Volume 12, Issue 44 ~ October 28- November 3, 2004
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Bay Life

Whoos in the Woods
Heard any owls lately?
by Vivian I. Zumstein

A full moon casts a huge, dark shadow from a tree, punctuating the open landscape, its twisted trunk spreads its canopy over the road.

Out of nowhere, a white shape crossed the headlights, swooping in front of us. My father slammed on the brakes, raising a protective arm to prevent me from going through the windshield of his 1960 Chevy Biscayne.

In the glare of the the bright headlights, a confused owl glared at us. It was a barn owl, its white heart-shaped face feathers framing dark brown eyes and a sharp beak. Brown and gray-mottled wings flanked a flecked white body. My father and I held our breaths, staring at the bird as it stared back, unblinking. Then the spell was broken. With a quick flap of its powerful wings, the owl disappeared into the darkness.

Little did I know how rare an experience that was. Four decades later, I have only seen two other owls in the wild.

Whoo’s Here
Rarest of the many owls that live around Chesapeake Bay is the owl I saw first — but never again in the wild.

The barn owl is native to many parts of the world, including Chesapeake Bay, but nowadays only about a dozen pairs nest in Anne Arundel and Calvert counties.

“Officially, the barn owl is listed as a bird of critical concern in Maryland, which means it’s not quite endangered,” says Andy Brown, a senior naturalist at Battle Creek Cypress Swamp Sanctuary in Prince Frederick. “But I would say in Calvert and Anne Arundel the bird is already endangered. I only know of one or two pairs in Calvert County.”

Brown blames the decline on changes in agricultural practices over the past century and the owl’s selective diet. “Studies indicate that as much as 90 percent of the barn owl’s diet is meadow voles,” says Brown. “Many small family farms have been replaced by commercial farming concerns, which reduced the number of fallow fields, field verges and pasture land. Voles need open grassland. And barn owls need meadow voles.”

With the demise of tobacco, Brown hopes barn owls may benefit. “Tobacco farmers are being forced to diversify,” explains Brown. “Some have changed to raising organic cattle on open pasture land or planting fruit orchards. Both are better habitats for small rodents, and that could help the barn owl.”

As well as the barn owl, seven more species have been sighted in our area: great horned, barred, Eastern screech, Northern saw-whet, long-eared, short-eared and snowy.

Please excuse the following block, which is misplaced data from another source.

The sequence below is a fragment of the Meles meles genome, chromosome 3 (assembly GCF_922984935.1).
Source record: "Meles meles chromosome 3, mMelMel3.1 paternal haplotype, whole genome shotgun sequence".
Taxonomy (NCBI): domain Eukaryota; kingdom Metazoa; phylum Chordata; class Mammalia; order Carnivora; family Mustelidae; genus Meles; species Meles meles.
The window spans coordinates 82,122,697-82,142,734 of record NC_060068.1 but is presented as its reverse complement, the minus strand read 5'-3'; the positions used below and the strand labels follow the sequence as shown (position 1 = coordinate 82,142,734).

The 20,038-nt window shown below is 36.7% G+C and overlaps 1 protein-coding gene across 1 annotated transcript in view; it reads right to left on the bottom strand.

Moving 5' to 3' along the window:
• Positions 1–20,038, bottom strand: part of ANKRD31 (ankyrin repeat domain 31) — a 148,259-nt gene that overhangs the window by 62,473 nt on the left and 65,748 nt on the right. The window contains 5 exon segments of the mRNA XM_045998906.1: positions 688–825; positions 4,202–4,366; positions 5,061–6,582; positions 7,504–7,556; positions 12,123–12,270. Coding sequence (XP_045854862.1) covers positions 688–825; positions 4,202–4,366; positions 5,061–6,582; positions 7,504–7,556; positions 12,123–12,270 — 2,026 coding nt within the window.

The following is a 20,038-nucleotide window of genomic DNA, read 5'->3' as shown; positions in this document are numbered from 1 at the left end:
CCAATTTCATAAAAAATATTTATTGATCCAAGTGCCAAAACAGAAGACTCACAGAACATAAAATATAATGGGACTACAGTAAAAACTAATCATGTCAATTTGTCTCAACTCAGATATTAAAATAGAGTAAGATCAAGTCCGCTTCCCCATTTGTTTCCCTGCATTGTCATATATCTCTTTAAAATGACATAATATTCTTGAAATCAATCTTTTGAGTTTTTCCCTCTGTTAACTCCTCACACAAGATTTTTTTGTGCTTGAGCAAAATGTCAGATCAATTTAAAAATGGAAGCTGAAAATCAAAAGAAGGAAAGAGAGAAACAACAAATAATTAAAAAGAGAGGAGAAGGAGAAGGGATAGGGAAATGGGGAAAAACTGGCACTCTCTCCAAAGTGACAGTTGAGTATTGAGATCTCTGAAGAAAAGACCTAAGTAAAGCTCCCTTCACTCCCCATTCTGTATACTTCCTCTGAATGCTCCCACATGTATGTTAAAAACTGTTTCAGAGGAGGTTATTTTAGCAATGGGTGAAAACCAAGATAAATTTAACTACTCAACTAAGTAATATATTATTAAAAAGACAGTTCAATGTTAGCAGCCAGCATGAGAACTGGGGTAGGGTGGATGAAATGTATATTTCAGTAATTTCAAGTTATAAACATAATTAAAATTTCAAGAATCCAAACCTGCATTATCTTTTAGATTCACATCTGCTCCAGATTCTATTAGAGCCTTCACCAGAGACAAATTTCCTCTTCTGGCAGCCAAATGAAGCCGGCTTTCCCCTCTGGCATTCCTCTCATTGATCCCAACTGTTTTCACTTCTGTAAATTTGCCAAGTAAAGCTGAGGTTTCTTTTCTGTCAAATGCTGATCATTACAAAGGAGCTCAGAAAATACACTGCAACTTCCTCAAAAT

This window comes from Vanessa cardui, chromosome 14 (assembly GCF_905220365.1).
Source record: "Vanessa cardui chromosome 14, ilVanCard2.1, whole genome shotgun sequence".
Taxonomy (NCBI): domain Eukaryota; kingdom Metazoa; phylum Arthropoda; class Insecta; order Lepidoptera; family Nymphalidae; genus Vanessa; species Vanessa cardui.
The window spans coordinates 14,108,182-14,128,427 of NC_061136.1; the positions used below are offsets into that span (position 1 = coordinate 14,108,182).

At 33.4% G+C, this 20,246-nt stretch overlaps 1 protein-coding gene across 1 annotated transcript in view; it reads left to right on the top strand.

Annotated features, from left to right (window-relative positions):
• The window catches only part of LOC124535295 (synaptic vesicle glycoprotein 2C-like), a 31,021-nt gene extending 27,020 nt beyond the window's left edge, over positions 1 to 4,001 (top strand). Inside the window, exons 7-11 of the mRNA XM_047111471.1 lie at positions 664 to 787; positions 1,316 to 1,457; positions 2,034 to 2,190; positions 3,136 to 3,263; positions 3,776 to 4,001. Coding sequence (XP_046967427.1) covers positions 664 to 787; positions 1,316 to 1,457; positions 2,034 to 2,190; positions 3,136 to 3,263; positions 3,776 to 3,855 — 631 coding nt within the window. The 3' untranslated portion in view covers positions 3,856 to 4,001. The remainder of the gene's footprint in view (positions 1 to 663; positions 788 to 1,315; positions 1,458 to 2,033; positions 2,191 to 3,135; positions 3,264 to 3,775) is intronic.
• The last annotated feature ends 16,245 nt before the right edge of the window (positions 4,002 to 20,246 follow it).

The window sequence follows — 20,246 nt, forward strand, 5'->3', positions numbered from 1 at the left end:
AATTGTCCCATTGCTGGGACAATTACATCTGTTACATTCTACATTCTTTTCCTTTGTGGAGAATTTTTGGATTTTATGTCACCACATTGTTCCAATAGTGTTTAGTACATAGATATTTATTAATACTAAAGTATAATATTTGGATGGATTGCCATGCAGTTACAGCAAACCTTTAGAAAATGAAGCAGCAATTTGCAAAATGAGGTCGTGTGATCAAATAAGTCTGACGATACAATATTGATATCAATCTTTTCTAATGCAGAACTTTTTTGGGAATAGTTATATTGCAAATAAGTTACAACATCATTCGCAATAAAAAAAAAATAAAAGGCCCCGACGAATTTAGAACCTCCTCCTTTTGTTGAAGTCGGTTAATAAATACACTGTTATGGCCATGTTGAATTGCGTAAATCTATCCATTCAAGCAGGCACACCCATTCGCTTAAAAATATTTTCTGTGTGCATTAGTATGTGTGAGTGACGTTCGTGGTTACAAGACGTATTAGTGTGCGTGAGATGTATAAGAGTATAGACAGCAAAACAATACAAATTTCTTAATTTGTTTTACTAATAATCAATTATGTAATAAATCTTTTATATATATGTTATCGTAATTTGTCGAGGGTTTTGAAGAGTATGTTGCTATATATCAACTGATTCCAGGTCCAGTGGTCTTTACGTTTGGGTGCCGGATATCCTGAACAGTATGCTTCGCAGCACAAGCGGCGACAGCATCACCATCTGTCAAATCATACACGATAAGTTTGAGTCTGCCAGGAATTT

Long-eared and short-eared owls nest in coniferous forests to our north, only drifting as far south as Maryland on rare occasion, usually during winter. Snowy owls live in the Arctic. They too are infrequent and accidental visitors to our region.

The Northern saw-whet is native to Maryland but only migrates through in spring and fall. It is a very small owl, about as big as an adult’s clenched fist. We know they are here, but sightings are extremely rare.

Not so rare, however, for Mike Quinlan, a researcher at Jug Bay Wetlands Sanctuary in Lothian. Every fall since 1995, Quinlan has been leading volunteers to catch migrating saw-whet owls.

As well as small, completely nocturnal and a dense-forest dweller, the saw-whet is very quiet. Unlike its more boisterous owl cousins, this bird calls infrequently. What it does is investigate the calls of other saw-whets. Quinlan capitalizes on the bird’s curiosity to lure them with tape-recorded calls.

In 1999, the team netted 45 birds, including eight in just one night, catching them in a stretched veil-thin “mist net.”

“It is amazing to think that we had at least 45 of these birds moving through our small sanctuary in just one season,” says Jug Bay’s director Chris Swarth.

The northern saw-whet owl, top, migrates through our area spring and fall.

The multi-pitched hoots of the great horned owl, above, earn it the nickname hoot owl.
Halloween Actors
Among the three most common owls in Bay Country, two — the great horned and Eastern screech — make great Halloween actors. Barred owls, too, can raise a ruckus.

The great horned is the largest of all regional owls, with a length of 25 inches and a wingspan of almost five feet. It’s also Halloween’s familiar. What elementary school classroom is complete at Halloween without the silhouette of a great horned owl against the backdrop of a full, yellow moon?

It’s no surprise this owl is so familiar. It has adapted to all kinds of habitats: forests, swamps, deserts, grasslands and even city parks. Its wide range extends from Arctic Alaska and Canada to the Straits of Magellan in South America.

The horns of the great horned owl really aren’t horns; they’re tufts of specialized feathers standing up from the owl’s head. These tufts have nothing to do with hearing, but they have a great deal to do with camouflage. Raised tufts resemble twigs or branches, helping the owl blend into surrounding trees.

The great horned owl lives throughout the Chesapeake. It resides in forests near open, agricultural areas, but can show up in more urban areas as well. The owl is as relaxed about its diet as its neighborhood. Unlike the finicky barn owl, the great horned owl eats almost anything it can sink its talons into. Brown calls it the “tiger of the sky.” Great horned owls have even been known to catch skunks.

Winning Halloween credits in other ways is the Eastern screech owl.

Don’t get close to its nest or you’ll find out how, as these tiny owls, only 10 inches tall, are such vigorous home-defenders that they will even strike people who apporach. It’s a scary thought, but unlikely to happen near Halloween; the bird nests in the spring.

This tree-dweller frequents suburban areas. Many live in backyards and cemeteries, even in cities like Annapolis, where it makes a positive addition to any neighborhood with its appetite for flying insects and small rodents, including city-dwelling rats and birdfeeder-robbing gray squirrels.

The Noisiest Owl
Chesapeake Bay also hosts barred owls, whose spooky noises in the woods can give you a good scare.

A relatively large bird at 20 inches, the barred owl is rarely seen. But it’s heard often in these parts.

An autumn evening’s full moon inspired mental images of threatening creatures lurking in those woods as my 15-year-old son helped carry out the trash. Then from the woods we heard the eerie sounds.

They started with three short hoots followed by a much longer, drawn-out note ending in a trill. Then they digressed into a cacophony suited to a rain forest filled with raucous monkeys.

At first my son was unsettled. But when I called out hoots, an owl answered.

“Cool!” my son said.

I was flattered. At this stage of his life, I do very little that impresses him. I was further surprised when he asked, “Can I try?”
He imitated my call, and he too was answered.


photo courtesy of DNR